Strategies, Best Practices and Thought Leadership

A Case for Transparency in Banking

The other day I happened to listen to a podcast from American Banker on the topic of whether banks should disclose how they invest customer deposits. The podcast was a really interesting conversation with Bruce Cahan, an Adjunct Professor at Stanford University who leads their Sustainable Banking Initiative.

Bruce’s point was that like-minded depositors and bankers could treat money as a commodity and tag it so that a depositor would know that his/her monies are going to support a certain type of loan.  For example, if I wanted to deposit money at a bank my banker could say that my money is going to provide funds for a coffee shop that purchases coffee beans from some fair trade bean supplier – promoting sustainability and a triple bottom line (financial, ecological, and social good).

This was an interesting concept, and I am totally on board with this approach.  For years I have been “lending” money on Kiva to women, minorities, village borrowers and bottom of the pyramid businesses.  It is an emotional kick to know that my small loans have helped people in many countries, including countries I have never been to yet (you can see my portfolio in the graphic).  So I very much appreciate Bruce’s concept of doing good with the power of money in the banking industry.
Lending Image

However, true sustainability in a capitalist-driven market has to have a profit component to be, well, sustainable.

What if you could take the same concept of tagging my deposits for certain loans, but then match them to my risk appetite?  Hypothetically, would I be willing to take a greater risk for more return if a banker told me that the next direct deposit of my paycheck is going to support a lower grade loan?  While this is just theoretical at this point, banks need to be thinking in this direction.  What kind of business intelligence do they have in place to understand the opportunities they have on the books compared to new loans?  What steps have they taken to make sure that the pricing is matched to the risk?  How do depositors know their deposits are supporting a loan that is in the right performance tranche for the rate on the proposed deposits?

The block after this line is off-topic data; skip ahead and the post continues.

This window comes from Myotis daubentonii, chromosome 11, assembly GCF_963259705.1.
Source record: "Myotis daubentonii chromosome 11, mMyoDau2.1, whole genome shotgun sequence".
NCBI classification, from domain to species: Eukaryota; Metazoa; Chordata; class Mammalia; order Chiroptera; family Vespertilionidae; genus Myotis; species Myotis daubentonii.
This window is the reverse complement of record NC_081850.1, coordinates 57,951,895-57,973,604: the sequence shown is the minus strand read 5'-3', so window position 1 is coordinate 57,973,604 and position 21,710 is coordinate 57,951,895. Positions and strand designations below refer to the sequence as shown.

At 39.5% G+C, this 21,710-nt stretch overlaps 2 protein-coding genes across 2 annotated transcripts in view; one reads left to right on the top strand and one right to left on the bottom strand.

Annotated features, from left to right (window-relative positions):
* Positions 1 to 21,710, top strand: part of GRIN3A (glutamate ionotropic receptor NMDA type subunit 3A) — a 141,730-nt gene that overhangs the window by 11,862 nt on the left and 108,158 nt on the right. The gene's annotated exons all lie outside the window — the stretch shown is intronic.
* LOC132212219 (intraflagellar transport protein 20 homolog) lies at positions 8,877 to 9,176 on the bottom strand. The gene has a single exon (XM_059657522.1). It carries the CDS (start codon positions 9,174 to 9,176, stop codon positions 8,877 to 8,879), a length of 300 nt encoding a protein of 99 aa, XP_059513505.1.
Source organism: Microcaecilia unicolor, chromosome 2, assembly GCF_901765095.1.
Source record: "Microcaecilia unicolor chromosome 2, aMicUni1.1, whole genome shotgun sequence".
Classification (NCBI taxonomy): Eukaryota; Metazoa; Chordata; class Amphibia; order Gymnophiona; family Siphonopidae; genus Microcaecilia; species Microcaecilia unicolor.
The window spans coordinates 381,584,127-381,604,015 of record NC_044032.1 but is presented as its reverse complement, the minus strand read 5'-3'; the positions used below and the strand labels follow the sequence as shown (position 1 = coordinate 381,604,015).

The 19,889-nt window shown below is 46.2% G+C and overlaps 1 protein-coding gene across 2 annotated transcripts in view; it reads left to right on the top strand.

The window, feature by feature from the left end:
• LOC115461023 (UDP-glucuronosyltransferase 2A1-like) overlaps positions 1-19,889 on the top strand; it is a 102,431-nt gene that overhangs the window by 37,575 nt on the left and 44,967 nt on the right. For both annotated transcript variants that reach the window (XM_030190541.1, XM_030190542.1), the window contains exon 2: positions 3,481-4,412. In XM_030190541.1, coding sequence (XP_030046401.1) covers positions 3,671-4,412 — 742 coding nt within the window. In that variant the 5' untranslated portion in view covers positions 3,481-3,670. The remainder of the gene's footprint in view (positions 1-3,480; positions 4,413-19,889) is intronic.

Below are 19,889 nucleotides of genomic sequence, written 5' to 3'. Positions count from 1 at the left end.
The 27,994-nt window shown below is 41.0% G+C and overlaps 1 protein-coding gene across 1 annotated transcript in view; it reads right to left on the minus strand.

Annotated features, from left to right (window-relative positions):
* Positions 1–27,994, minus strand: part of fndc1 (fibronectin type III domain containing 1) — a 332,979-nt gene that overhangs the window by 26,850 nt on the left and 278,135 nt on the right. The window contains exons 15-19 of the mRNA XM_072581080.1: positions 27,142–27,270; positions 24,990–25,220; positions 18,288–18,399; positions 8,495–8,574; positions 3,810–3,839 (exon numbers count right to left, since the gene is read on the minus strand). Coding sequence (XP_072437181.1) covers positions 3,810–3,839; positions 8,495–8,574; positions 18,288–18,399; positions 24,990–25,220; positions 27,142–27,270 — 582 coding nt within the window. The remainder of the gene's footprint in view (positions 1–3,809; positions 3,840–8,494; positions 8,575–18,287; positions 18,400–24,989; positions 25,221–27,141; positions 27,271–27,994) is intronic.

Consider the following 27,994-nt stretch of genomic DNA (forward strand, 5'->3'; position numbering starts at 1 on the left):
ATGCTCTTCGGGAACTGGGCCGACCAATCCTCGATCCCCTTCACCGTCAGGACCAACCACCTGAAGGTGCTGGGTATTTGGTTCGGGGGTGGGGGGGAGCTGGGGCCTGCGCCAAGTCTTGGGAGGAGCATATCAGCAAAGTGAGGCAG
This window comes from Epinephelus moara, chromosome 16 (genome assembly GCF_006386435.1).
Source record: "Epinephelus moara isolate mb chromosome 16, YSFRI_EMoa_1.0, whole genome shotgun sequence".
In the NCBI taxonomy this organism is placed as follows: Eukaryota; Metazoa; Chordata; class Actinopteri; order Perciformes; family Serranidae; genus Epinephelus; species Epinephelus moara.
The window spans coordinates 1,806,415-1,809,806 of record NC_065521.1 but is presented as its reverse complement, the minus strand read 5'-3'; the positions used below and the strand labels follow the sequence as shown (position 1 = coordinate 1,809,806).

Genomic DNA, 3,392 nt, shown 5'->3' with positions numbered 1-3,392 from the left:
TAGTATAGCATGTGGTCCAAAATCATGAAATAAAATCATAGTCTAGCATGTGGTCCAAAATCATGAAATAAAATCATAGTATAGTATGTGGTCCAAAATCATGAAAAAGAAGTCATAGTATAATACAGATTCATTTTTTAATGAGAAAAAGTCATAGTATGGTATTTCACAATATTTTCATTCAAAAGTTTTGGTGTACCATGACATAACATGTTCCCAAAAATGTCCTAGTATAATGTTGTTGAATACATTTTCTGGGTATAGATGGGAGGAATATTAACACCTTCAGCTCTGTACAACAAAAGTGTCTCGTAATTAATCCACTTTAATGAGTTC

So, back to the question that made me think about writing this blog – what kind of transparency does your organization have today in its pricing and monitoring?  I would love to continue the conversation, on Twitter at @mikehorrocks, to see how your bank or credit union is approaching this topic today.

Topics: Commercial Lending

Mike Horrocks

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With more than 25 years of experience in the financial services industry, Mike Horrocks possesses a unique and extensive blend of financial expertise, technology skills, process redesign abilities and solution management experience. Horrocks’ background enables him to create go-to-market strategies for new solutions, help clients convert strategies into revenue generating initiatives and forecast market direction.

As the Vice-President of Product Management at Baker Hill, Horrocks’ responsibilities include the identification and development of new market opportunities in the business of lending, risk management, and analytics for financial institutions. Mike holds a MBA both in International Finance and Venture Technology Management from Indiana University and a B.S in International Finance from Brigham Young University.

Before joining Baker Hill, he held executive positions within several other organizations, including Experian, Profit Technologies, SAIC, Broadway and Seymour (FIS), Zions First National Bank and Zions Data Corporation.

Horrocks is a member of many associations including the Risk Management Association and Bankers Without Borders. In his free time, he enjoys traveling internationally with his wife and five children.

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